For example, in 2005, CHAI identified a new, lower-priced source of magnesium tert-butoxide (MTB), a key raw material and cost driver in the production of TDF. Regulatory approvals from the US FDA and WHO for this alternative source have contributed to a lower cost for the TDF active pharmaceutical ingredient (API), resulting in savings of approximately $15 per patient taking TDF, per year. CHAI also helped suppliers identify new routes of synthesis for TDF, pioneering new and improved ways of synthesizing the API. CHAI recently published results of the improved synthesis and several suppliers have incorporated elements of this new process, or improvements they have discovered as a result of this work, to further reduce their cost.
CHAI, UNITAID and DFID are grateful to key suppliers of ARVs, including Aptuit Laurus, Aurobindo Pharma, Cipla, Emcure, Hetero, Matrix (a subsidiary of Mylan), Ranbaxy, and Strides Arcolab for their contributions in advancing access through price reductions and the development of new improved products. Their willingness to engage in the ARV marketplace in developing countries, coupled with their leadership and foresight in recognizing the value of these changes to the benefit of both patients and industry has been a key driver for improving access.
About Clinton Health Access Initiative
The Clinton Health Access Initiative (CHAI), founded in 2002 by President Bill Clinton, is dedicated to improving access to health care for all individuals. Residents of developing countries often cannot afford and do not have access to systems that provide basic health care, including medicines for diseases that are preventable, treatable or curable. This is where CHAI intervenes — by partnering with governments and working with other NGOs to provide solutions to the biggest challenges impeding effective health care in developing countries. CHAI began by bringing care and treatment to people living with HIV/AIDS through access to medicines, and has expanded its work to include high quality treatment for malaria, accelerating the roll out of new vaccines, and lowering infant mortality. To learn more about CHAI, please visit www.clintonhealthaccess.org
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UNITAID is a global health initiative established to provide sustainable, predictable and additional funding to impact on markets to reduce prices and increase the availability and supply of quality-assured treatments for HIV/AIDS, malaria and tuberculosis. UNITAID was launched in 2006 by the Governments of Brazil, Chile, France, Norway and the United Kingdom as an innovative financing mechanism to provide additional funding for global health. About 70% of UNITAID’s funds come from a small solidarity contribution on airline tickets. Today, UNITAID is supported by 28 countries and the Bill and Melinda Gates Foundation. Through implementing partners, UNITAID finances the purchase of quality-assured drugs and diagnostics for patients in poor countries, using its market power to expand supply, promote development of new and better products, cut delivery lead times and reduce prices. UNITAID currently supports partner programmes in 94 countries worldwide - we are addressing HIV/AIDS in 51 countries; malaria in 29; and tuberculosis in 72 countries. Since late 2006 UNITAID has committed US$ 1.3 billion to the diagnosis and treatment of these three diseases, representing a total of approximately 47 million patient treatments supplied.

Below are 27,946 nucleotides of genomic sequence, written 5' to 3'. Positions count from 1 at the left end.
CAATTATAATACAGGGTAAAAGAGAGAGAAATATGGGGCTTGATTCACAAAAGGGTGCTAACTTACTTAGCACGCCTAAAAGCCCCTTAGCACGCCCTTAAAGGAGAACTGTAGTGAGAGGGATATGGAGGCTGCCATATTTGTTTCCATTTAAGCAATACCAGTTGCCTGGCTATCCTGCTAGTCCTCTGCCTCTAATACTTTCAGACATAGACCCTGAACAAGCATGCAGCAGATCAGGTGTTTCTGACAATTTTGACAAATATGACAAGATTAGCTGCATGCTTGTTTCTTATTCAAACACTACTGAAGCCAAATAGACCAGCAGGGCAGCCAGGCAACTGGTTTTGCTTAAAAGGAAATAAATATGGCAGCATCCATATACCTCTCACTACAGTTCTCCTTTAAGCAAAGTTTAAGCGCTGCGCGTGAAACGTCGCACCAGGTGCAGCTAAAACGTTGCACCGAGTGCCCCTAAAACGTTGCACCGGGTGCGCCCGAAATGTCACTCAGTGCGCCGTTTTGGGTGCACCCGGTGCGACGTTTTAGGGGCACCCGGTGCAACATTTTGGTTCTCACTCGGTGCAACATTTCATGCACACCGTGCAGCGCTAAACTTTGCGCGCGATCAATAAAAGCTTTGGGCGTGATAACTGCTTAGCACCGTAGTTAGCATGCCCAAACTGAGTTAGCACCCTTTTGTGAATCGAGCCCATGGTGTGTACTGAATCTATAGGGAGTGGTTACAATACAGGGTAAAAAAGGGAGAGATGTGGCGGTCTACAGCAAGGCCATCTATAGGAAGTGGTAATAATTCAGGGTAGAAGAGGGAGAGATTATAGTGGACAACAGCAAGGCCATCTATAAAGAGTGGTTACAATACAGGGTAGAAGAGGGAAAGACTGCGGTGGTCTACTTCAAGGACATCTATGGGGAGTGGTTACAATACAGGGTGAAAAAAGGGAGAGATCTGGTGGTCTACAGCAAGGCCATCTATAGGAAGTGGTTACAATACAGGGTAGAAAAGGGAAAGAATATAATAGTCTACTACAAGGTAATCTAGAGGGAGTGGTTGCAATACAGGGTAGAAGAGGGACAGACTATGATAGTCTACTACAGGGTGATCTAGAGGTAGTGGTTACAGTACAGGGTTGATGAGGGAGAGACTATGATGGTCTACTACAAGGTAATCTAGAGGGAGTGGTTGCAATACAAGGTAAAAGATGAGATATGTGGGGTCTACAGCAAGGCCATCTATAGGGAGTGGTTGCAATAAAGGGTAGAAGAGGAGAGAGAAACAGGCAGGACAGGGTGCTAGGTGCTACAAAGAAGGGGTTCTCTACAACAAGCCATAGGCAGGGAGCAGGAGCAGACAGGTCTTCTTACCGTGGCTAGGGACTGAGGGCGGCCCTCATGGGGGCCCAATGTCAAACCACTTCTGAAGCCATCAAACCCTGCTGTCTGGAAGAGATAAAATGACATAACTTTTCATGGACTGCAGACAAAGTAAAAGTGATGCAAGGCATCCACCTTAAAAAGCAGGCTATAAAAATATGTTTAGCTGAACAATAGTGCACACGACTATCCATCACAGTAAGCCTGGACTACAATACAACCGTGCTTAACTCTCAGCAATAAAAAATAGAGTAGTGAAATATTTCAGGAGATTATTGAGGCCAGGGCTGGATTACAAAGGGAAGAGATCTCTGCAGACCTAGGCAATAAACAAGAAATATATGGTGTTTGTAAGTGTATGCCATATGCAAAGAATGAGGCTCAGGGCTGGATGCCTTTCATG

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DFID, the Department for International Development: leading the UK government's fight against world poverty. Since its creation, DFID has helped more than 250 million people lift themselves from poverty and helped 40 million more children to go to primary school. But there is still much to do. 1.4 billion people still live on less than $1.25 a day. Problems faced by poor countries affect all of us. Britain's fastest growing export markets are in poor countries. Weak government and social exclusion can cause conflict, threatening peace and security around the world. All countries of the world face dangerous climate change together. DFID works with national and international partners to eliminate global poverty and its causes, as part of the UN ‘Millennium Development Goals.’ DFID also responds to overseas emergencies.
For press inquiries, please contact the DFID press office on +44 (0) 207 023 0600.
*To derive the cost savings figures, the price differential between the average market prices of key products in 2008 and CHAI’s 2011 price ceilings was multiplied by the anticipated demand for those products over the coming three years. The 2008 prices used reflect average market prices paid in low-income countries as reported in public procurement data. The $600 million savings estimate conservatively assumes no scale-up in the total number of patients being treated with ARVs in light of funding uncertainties, but assumes that product preferences among existing patients will continue to shift in favor of TDF in first-line and ATV in second-line. If patient scale-up continues at its recent pace, savings could exceed $1 billion over the next three years.